The reality of the matter is that the ONLY time the RPA was monetarily in good shape was when Mr. Drake was in control. THE ONLY time...

    Times have changed, and so has management. IAPMO has sunk a LOT of money (well over $1,000,000.00) into this organization to get it cleaned up and back on track. Why? Because it is a water based organization, and they support the pipe trades and water based organizations. Pure and simple as all that. They are still a not for profit company.

    Mr. T, as I told Charlie, there is benefit to joining this organization if you are in hydronics. Even for a one man shop. Just having access to some of the best minds in the hydronics business for when you find yourself in the field scratching your head over a situation you've never come across is worth the price of admission, and I guarantee that if you drink coffee, joining this organization will cost you less on a daily basis then what drinking coffee does... And it (joining the RPA) doesn't make you have to run to the restroom every thirty minutes like coffee does. :-)

    Go to the RPA site at www.radiantprofessionalsalliance.org and look around and let me know if you don't find SOMETHING that will help you further your skills or knowledge base. When you become a member, even more things are made available to you that can't be seen from the front end of the site. And we are bringing more information for our members online nearly every day.

    Rich and Dan, thank you for being a member and your continuing support.

    Mr. T, I wish I was in your situation, NO competition. If you are not promoting even small radiant to your customer base, you are leaving a LOT of money on the table. Let us show you how it's done (marketing and installs.) We even have a good financing program available to get the business.

    ME
    It's not so much a case of "You got what you paid for", as it is a matter of "You DIDN'T get what you DIDN'T pay for, and you're NOT going to get what you thought you were in the way of comfort". Borrowed from Heatboy.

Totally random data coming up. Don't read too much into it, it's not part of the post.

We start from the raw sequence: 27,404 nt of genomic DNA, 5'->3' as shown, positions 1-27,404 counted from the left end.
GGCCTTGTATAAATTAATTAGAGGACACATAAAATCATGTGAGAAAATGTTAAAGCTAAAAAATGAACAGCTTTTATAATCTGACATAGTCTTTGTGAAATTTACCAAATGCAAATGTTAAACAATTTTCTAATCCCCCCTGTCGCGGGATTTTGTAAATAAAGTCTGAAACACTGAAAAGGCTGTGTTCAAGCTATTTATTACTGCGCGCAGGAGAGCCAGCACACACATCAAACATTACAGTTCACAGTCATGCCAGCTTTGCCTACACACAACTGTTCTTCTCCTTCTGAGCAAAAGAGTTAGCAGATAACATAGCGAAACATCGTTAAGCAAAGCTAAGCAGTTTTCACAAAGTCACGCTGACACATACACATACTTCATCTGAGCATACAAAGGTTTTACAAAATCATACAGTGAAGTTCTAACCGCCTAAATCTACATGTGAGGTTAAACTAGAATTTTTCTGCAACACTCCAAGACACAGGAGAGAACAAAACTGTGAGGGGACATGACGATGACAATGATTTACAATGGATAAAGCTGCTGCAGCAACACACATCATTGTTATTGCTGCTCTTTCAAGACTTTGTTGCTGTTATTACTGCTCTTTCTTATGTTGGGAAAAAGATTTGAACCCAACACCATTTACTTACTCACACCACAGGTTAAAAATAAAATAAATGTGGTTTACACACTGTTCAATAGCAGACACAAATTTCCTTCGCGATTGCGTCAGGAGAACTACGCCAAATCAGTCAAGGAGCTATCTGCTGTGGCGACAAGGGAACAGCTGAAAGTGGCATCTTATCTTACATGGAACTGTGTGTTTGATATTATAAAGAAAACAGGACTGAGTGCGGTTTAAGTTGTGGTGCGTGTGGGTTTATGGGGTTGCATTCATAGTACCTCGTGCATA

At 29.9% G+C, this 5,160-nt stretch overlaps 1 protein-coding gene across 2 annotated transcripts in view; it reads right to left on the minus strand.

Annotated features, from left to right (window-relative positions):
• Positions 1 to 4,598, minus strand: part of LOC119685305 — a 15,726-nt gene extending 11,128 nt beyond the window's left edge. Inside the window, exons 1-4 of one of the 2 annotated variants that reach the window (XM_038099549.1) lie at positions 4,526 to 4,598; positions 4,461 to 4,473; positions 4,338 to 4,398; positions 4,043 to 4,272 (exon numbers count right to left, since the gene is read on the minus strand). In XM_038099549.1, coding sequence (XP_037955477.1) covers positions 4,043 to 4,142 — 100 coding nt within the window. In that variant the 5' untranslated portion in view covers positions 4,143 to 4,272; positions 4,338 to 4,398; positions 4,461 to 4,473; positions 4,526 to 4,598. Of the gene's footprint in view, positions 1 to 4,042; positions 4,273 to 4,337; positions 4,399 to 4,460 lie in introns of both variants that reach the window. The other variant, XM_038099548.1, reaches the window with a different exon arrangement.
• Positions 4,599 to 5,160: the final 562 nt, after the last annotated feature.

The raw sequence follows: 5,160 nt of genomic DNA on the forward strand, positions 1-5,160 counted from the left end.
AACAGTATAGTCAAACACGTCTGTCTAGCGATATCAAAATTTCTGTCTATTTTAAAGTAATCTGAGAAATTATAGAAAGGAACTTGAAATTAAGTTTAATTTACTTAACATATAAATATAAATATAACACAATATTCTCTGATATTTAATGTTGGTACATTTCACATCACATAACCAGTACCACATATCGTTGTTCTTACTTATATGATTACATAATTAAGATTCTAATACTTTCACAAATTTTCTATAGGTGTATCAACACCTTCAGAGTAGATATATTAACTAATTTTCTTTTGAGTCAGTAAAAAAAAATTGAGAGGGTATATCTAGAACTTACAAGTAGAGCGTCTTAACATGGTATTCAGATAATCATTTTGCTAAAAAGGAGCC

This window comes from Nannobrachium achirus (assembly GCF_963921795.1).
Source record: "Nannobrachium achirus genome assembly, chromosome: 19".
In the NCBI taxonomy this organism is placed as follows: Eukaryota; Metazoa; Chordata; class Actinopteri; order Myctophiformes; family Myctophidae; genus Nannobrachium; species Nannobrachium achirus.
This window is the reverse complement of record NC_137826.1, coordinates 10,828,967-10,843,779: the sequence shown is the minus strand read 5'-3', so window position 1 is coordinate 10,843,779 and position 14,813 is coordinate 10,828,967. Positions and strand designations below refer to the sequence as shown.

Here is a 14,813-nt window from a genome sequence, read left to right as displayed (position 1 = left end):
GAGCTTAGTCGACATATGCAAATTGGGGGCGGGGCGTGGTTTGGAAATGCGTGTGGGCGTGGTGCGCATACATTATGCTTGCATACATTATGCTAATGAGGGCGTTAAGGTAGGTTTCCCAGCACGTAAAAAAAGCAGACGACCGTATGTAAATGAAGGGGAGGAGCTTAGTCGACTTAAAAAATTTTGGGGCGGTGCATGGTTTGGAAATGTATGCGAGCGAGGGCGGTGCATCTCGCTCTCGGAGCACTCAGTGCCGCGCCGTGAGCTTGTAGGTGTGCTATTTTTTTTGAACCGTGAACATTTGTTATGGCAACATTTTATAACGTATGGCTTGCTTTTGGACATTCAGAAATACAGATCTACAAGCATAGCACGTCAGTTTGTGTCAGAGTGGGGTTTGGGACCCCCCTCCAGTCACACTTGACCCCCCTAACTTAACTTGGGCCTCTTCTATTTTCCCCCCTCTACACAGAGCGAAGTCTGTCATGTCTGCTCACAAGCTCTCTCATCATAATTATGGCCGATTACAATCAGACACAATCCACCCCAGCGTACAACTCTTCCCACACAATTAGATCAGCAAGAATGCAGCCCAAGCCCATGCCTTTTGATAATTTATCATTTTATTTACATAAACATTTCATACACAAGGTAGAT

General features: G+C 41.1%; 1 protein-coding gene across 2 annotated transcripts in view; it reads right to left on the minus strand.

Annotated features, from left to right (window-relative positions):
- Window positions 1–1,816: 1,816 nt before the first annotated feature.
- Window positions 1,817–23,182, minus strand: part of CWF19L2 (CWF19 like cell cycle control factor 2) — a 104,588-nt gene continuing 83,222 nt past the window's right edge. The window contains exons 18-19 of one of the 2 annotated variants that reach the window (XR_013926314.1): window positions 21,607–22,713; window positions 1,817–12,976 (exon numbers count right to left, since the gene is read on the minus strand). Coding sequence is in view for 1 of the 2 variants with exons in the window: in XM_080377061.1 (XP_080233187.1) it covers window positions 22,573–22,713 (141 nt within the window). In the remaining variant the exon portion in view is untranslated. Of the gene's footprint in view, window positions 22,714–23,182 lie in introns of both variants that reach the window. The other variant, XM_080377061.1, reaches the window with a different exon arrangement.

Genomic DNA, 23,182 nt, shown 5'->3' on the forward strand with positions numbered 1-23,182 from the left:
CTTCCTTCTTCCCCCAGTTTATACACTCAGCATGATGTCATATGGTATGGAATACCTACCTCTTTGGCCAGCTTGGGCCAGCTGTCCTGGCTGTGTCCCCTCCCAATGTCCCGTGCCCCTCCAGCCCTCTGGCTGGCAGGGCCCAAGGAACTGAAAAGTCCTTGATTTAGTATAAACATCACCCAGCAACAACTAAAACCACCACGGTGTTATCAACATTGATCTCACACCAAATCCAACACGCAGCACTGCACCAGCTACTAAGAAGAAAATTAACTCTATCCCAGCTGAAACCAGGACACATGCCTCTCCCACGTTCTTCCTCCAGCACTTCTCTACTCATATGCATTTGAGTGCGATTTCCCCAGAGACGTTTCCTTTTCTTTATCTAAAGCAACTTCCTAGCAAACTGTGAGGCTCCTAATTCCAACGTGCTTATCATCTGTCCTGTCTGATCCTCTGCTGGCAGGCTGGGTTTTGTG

jonny88
  • hot_rod
    hot_rod Member Posts: 21,793
    All trade associations ebb and flow. When memberships are strong, and the economy is good, the industry and related associations generally flourish and prosper. Money is rarely a problem when times are good.

    Manufacturer wrote the big checks to start and keep the association afloat, and the @900 members dues also helped float the boat. The money to run and maintain an association has to come from SOMEWHERE.

    Only one question remains at the end of the decision to join a group "what's in it for me?"

    From my experience the real answer is "will it make my phone ring :) " This is true for every member of the group, contractors, suppliers, designers and manufacturers alike.

    Sure the meetings were a lot of fun, networking and meeting lifelong friends is priceless. The www provided a lot of that "communication" need these days as experienced here at HH.

    But also a successful, well attended, well sponsored trade show was a large and necessary part of keeping the $$ flowing. Without a strong trade show the money to pay the bills became harder to come by. If the show provided the operating capital, then membership fees could be kept reasonable and affordable. Manufacturers would not have to buck up as much. Those that were involved with the RPA from day one could see how things changed as the economy started to slip.

    The NAHB homebuilders show used to draw 100,000 plus when we exhibited there with the RPA, in the good old days, it dropped to below 30,000 when the market crashed, how do you suppose the changed the hydronics, especially radiant industry?

    Unless you were on the RPA board during those years, saw the numbers and had to help make those $$ decisions, I not sure how one could comment on the financial stability of an association?

    The housing industry has a lot to do with the viability of the radiant and hydronics industry. There is and has always been a strong, deep pocket competitor to hydronics in the form of forced air.

    Every member, or potential member has to budget for association expenses. Suppose a large tube manufacture sees another market emerging that has strong growth potential, and consumes large quantities of their product, marketing, and trade association dollars need to be directed towards the best return, we are all in it for the income. Until a sale is made, nobody gets paid. Follow the money.

    If you want people to join your party, you need to discover and offer what they need and want, at a cost they can manage. That is not an easy question to answer, and it has been the same question since the RPA was formed.